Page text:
Texas State Railroad
AUSTIN -- In February, 1972, with the collective stroke of a pen the Parks and Wildlife Commission accepted the Texas State Railroad from its board of managers, and, suddenly, the Parks and Wildlife Department found itself in the railroad business.
The last commercial run on the state railroad was made in December, 1969, by the Texas, South-Eastern Railroad.
With that, 75 years of railroading on the line came to an end and the East Texas countryside started to cover tracks with grass and brambles.
Already over-used ties and rails further disintegrated and the line's 28 bridges became impassable.
What was the state park system to do with 26 miles of rusting railroad, with no engine or cars and no one who knew anything about railroads?
The Parks and Wildlife Commission in its July 1972 meeting pumped the first life back into the line with an initial budget of $86,129.
A renovation budget of $1.7 million was approved for the next fiscal year and the first construction started in October, 1972, at Maydelle, Cherokee County.
Under an agreement with the Department of Corrections, support facilities were constructed for the first phase of renovation. Fencing, buildings, utilities and storage facilities were built by inmates from the Texas prison system.
In November, 1972, the inmate labor force started clearing the four years of accumulated brush and debris from the right-of-way.
The next month, fencing along the right-of-way was started to secure the line and keep wandering livestock off the rails when the train went into operation.
Meanwhile, parks planners started looking for steam engines and old cars.
With help from Governor Briscoe, the department negotiated with the U.S. Department of Defense to receive eight railroad cars from the U.S. Army.
Classified as surplus by the army, the eight cars include a caboose, baggage car, two passenger cars and four tank cars.
Four old steam engines were acquired and overhauling began.
David Wallace, San Antonio engineer, sold the department a caboose, a combination baggage car and coach and two commuter coaches. The flat cars were purchased from the St. Louis and Southwestern Railroad.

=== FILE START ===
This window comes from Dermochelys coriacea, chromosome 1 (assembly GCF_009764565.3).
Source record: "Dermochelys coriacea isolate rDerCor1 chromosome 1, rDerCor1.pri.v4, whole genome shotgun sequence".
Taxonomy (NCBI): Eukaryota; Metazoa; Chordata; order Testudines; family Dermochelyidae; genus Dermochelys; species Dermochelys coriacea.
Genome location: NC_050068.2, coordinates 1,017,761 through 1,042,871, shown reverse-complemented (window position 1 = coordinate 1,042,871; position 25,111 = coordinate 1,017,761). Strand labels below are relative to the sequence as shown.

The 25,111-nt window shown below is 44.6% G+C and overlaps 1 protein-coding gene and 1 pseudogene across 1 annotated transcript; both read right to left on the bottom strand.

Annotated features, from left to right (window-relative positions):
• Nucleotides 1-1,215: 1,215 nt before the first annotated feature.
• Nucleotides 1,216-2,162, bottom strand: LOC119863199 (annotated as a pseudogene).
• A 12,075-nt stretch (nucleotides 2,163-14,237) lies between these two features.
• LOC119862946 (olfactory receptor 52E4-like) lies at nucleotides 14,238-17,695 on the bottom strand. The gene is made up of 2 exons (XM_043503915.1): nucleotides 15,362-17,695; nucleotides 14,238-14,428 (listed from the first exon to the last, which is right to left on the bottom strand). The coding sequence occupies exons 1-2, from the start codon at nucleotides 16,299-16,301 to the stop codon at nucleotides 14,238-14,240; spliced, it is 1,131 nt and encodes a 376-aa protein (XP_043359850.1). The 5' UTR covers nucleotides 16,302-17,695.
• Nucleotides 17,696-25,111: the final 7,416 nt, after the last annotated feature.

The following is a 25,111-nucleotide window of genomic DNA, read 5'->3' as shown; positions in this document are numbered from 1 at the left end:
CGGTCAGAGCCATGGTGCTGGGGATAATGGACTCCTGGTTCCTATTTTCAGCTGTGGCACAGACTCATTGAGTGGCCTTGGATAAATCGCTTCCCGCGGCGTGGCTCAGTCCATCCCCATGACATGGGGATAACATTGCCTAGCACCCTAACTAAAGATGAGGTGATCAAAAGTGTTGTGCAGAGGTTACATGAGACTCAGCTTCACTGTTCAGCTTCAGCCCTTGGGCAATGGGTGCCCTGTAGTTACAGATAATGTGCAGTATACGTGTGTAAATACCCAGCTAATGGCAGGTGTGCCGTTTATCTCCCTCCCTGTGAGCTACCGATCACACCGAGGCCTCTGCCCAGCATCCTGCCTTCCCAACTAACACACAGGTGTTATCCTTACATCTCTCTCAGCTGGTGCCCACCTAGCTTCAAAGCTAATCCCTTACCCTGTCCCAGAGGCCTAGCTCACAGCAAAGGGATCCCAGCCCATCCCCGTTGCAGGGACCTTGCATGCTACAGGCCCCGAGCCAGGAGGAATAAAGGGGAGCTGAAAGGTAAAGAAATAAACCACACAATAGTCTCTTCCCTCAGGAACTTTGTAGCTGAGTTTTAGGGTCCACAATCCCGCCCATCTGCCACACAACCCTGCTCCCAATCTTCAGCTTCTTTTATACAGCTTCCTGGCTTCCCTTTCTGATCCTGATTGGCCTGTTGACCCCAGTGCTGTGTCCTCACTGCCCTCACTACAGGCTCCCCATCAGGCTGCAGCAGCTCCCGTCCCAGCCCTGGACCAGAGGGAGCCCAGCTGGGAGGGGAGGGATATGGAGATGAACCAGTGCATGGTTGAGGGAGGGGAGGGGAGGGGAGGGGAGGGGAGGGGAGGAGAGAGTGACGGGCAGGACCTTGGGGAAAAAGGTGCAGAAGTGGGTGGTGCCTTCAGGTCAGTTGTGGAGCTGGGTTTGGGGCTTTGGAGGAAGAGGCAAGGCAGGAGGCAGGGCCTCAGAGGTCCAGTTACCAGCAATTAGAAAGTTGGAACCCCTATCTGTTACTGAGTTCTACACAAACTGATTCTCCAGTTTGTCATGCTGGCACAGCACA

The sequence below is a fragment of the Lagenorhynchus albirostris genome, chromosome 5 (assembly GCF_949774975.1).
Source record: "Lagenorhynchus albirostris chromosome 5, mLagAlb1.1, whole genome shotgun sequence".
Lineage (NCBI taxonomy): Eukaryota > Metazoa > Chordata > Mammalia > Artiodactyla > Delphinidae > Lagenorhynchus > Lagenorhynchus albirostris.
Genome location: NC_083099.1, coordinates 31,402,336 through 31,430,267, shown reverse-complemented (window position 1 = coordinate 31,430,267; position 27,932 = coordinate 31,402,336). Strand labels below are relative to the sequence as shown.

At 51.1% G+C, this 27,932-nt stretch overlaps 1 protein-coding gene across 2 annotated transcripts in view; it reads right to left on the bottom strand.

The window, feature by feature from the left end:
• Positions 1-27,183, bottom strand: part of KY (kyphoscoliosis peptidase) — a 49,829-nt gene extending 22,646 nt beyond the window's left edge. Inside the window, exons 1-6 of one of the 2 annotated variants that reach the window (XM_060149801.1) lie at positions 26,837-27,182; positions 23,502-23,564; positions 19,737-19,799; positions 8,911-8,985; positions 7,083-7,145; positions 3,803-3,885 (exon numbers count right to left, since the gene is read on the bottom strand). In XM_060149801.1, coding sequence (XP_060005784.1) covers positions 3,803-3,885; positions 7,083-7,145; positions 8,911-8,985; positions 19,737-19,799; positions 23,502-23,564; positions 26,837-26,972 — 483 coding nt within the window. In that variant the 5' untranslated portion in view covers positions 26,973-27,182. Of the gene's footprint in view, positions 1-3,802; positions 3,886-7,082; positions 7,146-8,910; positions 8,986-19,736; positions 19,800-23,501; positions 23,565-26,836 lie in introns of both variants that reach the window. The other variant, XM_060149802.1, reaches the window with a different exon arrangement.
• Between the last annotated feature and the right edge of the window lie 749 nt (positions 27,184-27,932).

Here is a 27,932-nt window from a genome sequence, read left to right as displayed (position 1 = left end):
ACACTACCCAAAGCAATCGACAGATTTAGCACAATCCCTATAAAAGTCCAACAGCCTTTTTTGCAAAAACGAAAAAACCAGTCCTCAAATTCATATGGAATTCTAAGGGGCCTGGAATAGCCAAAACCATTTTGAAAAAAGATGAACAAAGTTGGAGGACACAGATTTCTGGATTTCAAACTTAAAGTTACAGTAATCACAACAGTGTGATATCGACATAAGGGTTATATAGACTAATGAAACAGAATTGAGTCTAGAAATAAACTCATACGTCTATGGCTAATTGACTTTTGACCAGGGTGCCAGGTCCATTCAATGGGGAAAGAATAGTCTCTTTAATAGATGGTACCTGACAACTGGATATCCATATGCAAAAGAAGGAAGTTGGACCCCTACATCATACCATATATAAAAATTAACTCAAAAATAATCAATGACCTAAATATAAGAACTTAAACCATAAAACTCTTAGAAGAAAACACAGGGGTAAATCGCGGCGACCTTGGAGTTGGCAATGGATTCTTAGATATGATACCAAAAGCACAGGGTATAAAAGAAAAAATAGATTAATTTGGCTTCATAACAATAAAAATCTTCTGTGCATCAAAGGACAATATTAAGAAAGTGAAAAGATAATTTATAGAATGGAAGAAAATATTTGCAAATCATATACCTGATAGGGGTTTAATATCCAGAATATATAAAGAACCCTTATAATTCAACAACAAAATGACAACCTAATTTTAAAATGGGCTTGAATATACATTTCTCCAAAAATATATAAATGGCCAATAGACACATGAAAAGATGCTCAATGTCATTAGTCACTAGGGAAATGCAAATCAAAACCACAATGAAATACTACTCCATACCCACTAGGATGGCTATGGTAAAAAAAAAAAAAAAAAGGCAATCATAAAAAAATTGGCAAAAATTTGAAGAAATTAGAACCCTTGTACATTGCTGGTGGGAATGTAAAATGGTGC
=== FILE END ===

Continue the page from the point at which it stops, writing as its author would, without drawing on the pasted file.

Four tank cars from the Army will be used as part of fire-fighting equipment on the line.
Renovation of the tracks and bridges got underway between Rusk and Maydelle.
Since experienced railroad men are scarce in the ranks of Parks and Wildlife Department employees, the department called three railroading veterans from retirement: Jim Culpepper, Delbert Murray and Jess Denman.
Culpepper has built railroads all over the world and was charged with overall coordination of work on the line.
Murray, a veteran of the Missouri Pacific Railroad, was in charge of all new construction and Denman handles bridge renovation.
Working their way west from Rusk, inmate crews from Ellis and Eastham Prison Farms spend four 10-hour days a week replacing ties, adding new ballast to raise the crown and creating a hiking trail on all 26 miles of line.
Bridges were restored to serviceable condition along the way. Ties, caps, sills, stringers and pilings are renovated.
Texas State Railroad - Map between Stations
Palestine, TX - Texas State Railroad
A map of the Texas State Railroad depicts the train's route
between the Palestine station and the Rusk station
A workman erases the vestiges of time from a vintage steam locomotive, preparing it for a new coat of paint and eventual service on the Texas State Railroad. The new state railroad park was opened June 25 and could start regular passenger runs later this year.
TEXAS STATE RAILROAD
In the late 1800s the Texas prison system built a short rail line from the state penitentiary facility in north Rusk, southwestward to hardwood timber stands, where charcoal was made for use in firing the prison's iron ore smelting furnaces. The line served as the foundation of the Texas State Railroad, which was organized in 1894 in an effort to make the prison more self-sufficient by providing new markets for prison products. Two Texas governors, James Stephen Hogg and Thomas M. Campbell, both natives of Cherokee county, were instrumental in the railroad's development.
Built by prisoners and supervised by the state prison system, the line was competed in 1909 to Palestine (30 Mi. W), where it connected with existing routes. Setbacks, including the closing of the furnaces and the prison unit, limited the railroad's success; however, under a board of managers appointed by the legislature, the line was later leased to the Texas & New Orleans Railroad and the Texas & Southeastern Railroad, in 1972 control was transferred to the Texas Parks and Wildlife Commission for development as a state park. It now symbolizes the significant role the railroad industry played in Texas history.